In the 2013-2014 school year, the Morgan County School Board collected $6,400 in fees for use of the Trojan Century Center. In the same time, the district paid $17,067 in utilities for the building, $6,300 for supervision of the building, $4,416 for custodians to clean the building, and another $2,300 for supplies and repairs, said District Business Manager D’Lynn Poll.
Over the course of its 30-year career, the Morgan High School marquee has deteriorated drastically. Students and staff have nursed the sign along using tape, white out and other remedies to keep it going, but they are finding these methods inadequate to keep this archaic sign up to date.
Three local have lined for a spot on the June 24 primary election ballot for a chance at the Morgan County School Board District 2 seat. Roland Haslam, Ted Taylor and incumbent Bruce A. Galbraith hope to fill the four-year position.
Both Taylor and Galbraith agree that the growth facing the school district is of utmost concern. Haslam was contacted for input in this article, but didn’t respond.
While the Morgan County School Board reviews the student activities policy, some board members are considering increasing the grade point average for students involved in sports and other school activities.
Jeffery Manning of Morgan was awarded a Doctor of Pharmacy from the School of Pharmacy and Health Professions during Creighton University’s commencement ceremony on May 17, 2014, at the CenturyLink Center Omaha. University President Timothy R. Lannon, S.J., presided. Lannon, a 1973 graduate of the university, is the first alum to serve as president of Creighton. About 1,600 degrees were conferred during Creighton University’s spring commencement.
Seven hundred and twenty-three children, from kindergarten to fifth grade, proved that kids can do big things, especially when working together. The students of Morgan Elementary School came together with a common goal of earning money for the American Cancer Society through a fun day called Relay Recess. The school raised over $2,030. This is a huge accomplishment.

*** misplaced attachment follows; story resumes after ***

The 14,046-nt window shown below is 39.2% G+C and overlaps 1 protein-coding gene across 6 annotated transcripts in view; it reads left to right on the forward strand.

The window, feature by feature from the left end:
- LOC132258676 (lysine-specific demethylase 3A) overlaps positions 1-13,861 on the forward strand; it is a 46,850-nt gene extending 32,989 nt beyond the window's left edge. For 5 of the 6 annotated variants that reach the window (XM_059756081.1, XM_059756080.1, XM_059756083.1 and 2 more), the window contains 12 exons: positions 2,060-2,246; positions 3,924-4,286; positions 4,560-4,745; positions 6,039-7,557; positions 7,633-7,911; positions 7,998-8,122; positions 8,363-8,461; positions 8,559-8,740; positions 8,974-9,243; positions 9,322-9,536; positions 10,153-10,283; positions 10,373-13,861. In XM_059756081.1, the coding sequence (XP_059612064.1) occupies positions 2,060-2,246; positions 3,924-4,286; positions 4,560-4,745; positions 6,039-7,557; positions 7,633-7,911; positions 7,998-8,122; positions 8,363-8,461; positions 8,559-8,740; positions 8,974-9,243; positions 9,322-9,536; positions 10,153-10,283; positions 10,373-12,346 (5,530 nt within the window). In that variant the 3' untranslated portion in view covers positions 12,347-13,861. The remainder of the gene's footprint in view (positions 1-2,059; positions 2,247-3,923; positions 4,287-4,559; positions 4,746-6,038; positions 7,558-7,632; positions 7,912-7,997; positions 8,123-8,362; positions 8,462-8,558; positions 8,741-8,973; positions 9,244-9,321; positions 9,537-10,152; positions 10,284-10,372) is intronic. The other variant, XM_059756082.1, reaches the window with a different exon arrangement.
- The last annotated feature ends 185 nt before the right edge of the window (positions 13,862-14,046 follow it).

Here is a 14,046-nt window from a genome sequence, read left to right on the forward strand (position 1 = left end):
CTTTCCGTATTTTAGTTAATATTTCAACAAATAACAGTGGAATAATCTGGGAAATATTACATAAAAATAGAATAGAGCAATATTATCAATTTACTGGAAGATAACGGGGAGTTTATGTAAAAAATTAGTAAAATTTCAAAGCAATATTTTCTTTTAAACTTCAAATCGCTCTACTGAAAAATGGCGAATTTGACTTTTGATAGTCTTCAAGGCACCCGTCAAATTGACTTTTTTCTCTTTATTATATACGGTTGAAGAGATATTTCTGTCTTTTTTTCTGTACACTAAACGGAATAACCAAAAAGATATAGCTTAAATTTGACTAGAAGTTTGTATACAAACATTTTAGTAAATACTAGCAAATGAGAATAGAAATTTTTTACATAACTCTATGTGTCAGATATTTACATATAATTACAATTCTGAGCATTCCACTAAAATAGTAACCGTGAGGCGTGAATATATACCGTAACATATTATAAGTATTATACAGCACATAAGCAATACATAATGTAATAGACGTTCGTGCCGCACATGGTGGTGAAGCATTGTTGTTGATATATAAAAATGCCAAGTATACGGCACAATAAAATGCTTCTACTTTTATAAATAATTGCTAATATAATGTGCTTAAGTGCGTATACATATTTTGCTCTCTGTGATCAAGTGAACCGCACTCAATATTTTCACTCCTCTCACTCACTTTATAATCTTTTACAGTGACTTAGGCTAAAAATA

Ruth Hill taught English and Literature in the Morgan School District from 1953 to 1965. She started influencing the future of Morgan students in the seventh grade and continued her desire to improve grammar and love for literature until graduation. Her passion for literature was contagious. She had zero tolerance for wasting time and challenged students to develop a love for literary masters.
Through a generous grant from Holcim, Morgan Elementary was able to realize a goal they have had for several years. Principal Wolff, along with the community council, staff, and others have had a vision to host a STEM night for some time and with the money from Holcim, they were able to welcome students and their families to an evening of fun learning on May 2.
Dietrich Streuber, a student at Morgan High, will participate in the 2014 U.S. Naval Academy Summer Seminar program. The U.S. Naval Academy (USNA) invited a select group of approximately 2,550 young men and women from around the nation and abroad to attend the Naval Academy Summer Seminar program this year.
Gaylene Adams was born in Salt Lake City, Utah. She is the daughter of a mother who was primarily a homemaker and a father who was a transportation supervisor at Hill Air Force Base as well as a farmer. Gaylene is number three in a family of four children. She spent her childhood living in Morgan County, first in Peterson and then on a farm in Porterville. Throughout her childhood, Gaylene’s parents inspired an appreciation of hard work that continues to be evident in her work ethic to this day.
The annual Utah State FFA CDE contests were held April 22 and 23, 2014 in Logan, Utah. Our local Morgan FFA chapter sent out four teams to compete in the following areas: Livestock Evaluation, Vet Science, Poultry Evaluation, and Meat Evaluation.
Morgan Elementary School first, second and third grade students enjoyed an in-house fieldtrip from GoPlanetarium on Friday, April 18. Each class went into an inflatable dome that was 22 feet in diameter to view the presentation.
High school is a time notorious for drama and big emotions, but students from around the state took it to a whole new level as they competed in the state drama competition at Stansbury High School in Tooele on April 12.
Chase Nielsen, son of Jeff and Jen Nielsen, is the speech/theater arts/forensics Sterling Scholar of Morgan High School. He has been involved at the high school as a member of the debate and Academic Olympiad teams, and National Honor Society. He has also served as the debate president his senior year. He has enjoyed taking debate classes and participating in tournaments.